Just two days before the Kansas City Chiefs make their second consecutive Super Bowl appearance, the Kansas City Police Department (KCPD) warned against celebratory gunfire.

“We are hopeful that we will be celebrating around about 9, 10 o’clock, another Chiefs victory and another Super Bowl, we’re very hopeful for that,” KCPD Sgt. Jake Becchina said. “One of the things we learned last year as we were celebrating is that, once again, just like around New Years and around Fourth of July, some people unfortunately chose to celebrate by shooting a gun off into the air in an unknown direction.”

Currently, shooting off a gun in city limits is a misdemeanor crime, at minimum punishable by up to a $1,000 fine and up to a year in jail. Becchina explained that those consequences are the minimum, and that’s if the falling bullet doesn’t hit somebody or something. 

Last year on Super Bowl Sunday, KCPD fielded just over 160 911 calls between 5 and 10 p.m. for celebratory-style or outdoor gunfire, a huge increase over any other normal Sunday, Becchina said.

“We want people to celebrate responsibly but they need to be safe,” Becchina said. “It is not safe to shoot a gun off in an unknown direction or up into the air.”

Becchina said bullets come back down as fast as they leave the barrel of a gun, and have the potential to damage property, roofs, cars, and injure or kill people if it strikes them.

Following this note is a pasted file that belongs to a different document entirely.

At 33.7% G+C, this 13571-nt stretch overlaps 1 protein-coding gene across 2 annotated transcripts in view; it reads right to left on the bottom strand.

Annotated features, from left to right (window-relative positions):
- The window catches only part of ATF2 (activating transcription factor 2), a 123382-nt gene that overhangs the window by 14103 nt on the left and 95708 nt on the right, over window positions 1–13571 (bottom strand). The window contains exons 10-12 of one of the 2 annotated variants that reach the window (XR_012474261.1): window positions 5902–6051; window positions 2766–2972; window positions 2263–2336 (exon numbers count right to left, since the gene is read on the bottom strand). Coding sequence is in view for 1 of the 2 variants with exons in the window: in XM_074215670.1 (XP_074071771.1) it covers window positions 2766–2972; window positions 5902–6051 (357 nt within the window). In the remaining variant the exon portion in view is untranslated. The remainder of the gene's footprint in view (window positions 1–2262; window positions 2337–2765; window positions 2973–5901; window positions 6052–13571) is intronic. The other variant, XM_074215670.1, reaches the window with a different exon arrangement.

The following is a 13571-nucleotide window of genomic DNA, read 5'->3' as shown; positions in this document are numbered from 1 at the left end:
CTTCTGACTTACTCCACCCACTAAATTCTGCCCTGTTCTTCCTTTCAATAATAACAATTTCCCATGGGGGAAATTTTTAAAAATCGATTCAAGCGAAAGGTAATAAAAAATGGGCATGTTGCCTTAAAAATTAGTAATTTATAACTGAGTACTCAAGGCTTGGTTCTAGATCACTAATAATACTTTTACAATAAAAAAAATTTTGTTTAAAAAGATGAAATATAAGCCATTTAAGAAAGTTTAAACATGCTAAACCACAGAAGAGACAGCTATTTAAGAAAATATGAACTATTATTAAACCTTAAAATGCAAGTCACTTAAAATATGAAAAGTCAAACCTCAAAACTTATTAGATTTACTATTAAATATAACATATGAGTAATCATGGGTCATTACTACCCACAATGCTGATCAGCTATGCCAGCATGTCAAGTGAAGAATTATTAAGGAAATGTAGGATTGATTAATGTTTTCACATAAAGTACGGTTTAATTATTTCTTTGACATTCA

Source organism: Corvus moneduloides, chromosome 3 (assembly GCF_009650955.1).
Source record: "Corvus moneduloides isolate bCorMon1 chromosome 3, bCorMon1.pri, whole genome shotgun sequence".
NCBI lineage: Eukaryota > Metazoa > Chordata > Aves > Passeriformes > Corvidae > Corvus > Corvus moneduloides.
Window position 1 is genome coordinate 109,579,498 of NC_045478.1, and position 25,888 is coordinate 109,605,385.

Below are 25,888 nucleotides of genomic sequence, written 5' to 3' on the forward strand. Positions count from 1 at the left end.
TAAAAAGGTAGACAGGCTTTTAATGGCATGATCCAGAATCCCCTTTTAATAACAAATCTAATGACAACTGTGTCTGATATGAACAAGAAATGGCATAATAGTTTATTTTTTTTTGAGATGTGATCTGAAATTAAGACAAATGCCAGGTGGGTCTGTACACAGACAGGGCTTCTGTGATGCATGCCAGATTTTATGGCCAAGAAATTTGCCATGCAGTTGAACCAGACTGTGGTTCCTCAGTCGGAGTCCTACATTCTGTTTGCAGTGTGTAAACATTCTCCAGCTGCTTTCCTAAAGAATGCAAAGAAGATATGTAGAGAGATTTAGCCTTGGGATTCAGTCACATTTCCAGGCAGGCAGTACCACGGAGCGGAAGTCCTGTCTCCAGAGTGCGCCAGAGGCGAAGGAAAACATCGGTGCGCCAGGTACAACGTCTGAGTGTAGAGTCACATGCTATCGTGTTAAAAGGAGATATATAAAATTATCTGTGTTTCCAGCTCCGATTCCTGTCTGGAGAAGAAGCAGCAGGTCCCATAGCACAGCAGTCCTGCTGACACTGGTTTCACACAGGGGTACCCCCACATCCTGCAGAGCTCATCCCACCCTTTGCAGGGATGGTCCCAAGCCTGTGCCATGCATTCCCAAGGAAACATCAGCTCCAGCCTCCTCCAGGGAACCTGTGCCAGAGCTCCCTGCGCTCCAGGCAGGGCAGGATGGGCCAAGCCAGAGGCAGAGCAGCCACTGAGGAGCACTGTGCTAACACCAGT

“Every year across the country people are injured or killed from celebratory gunfire and we want people to know that,” Becchina said, “If you see somebody shooting a gun off near your home, as safely as you can call 911 to report that.”

The department has gunshot detection software in the city, which records where, when and how much, but can’t determine who is responsible or other details like what car they got into or which house they came from.

“We need the community’s help in that and so please continue to notify us through 911, if you do see somebody doing that,” Becchina said. “Most important, to whatever extent you have influence over friends, family members, co-workers, anybody you may be talking to or gathered with watching the game, celebrating the game, if you hear them talking about going to get their gun to shoot it off to celebrate the victory, please try to talk them out of it. That conversation could save somebody’s life.”

One such conversation might have saved the life of 11-year-old Blair Shanahan Lane, who was killed by a falling bullet on Independence Day nearly 10 years ago. Since then, her mother, Michele Shanahan-DeMoss, has been dedicated to making sure other families don’t have to experience similar heartbreaking losses.

“A gun isn’t something that should be used in celebration,” Shanahan-DeMoss said. “If you see something, hear something, if you have an emergency, call 911. I remind people that posting on social media that you think you heard gunfire, it may be too late. If one person the night of the Fourth of July 2011 had called 911, there may be an opportunity that Blair would still be alive.”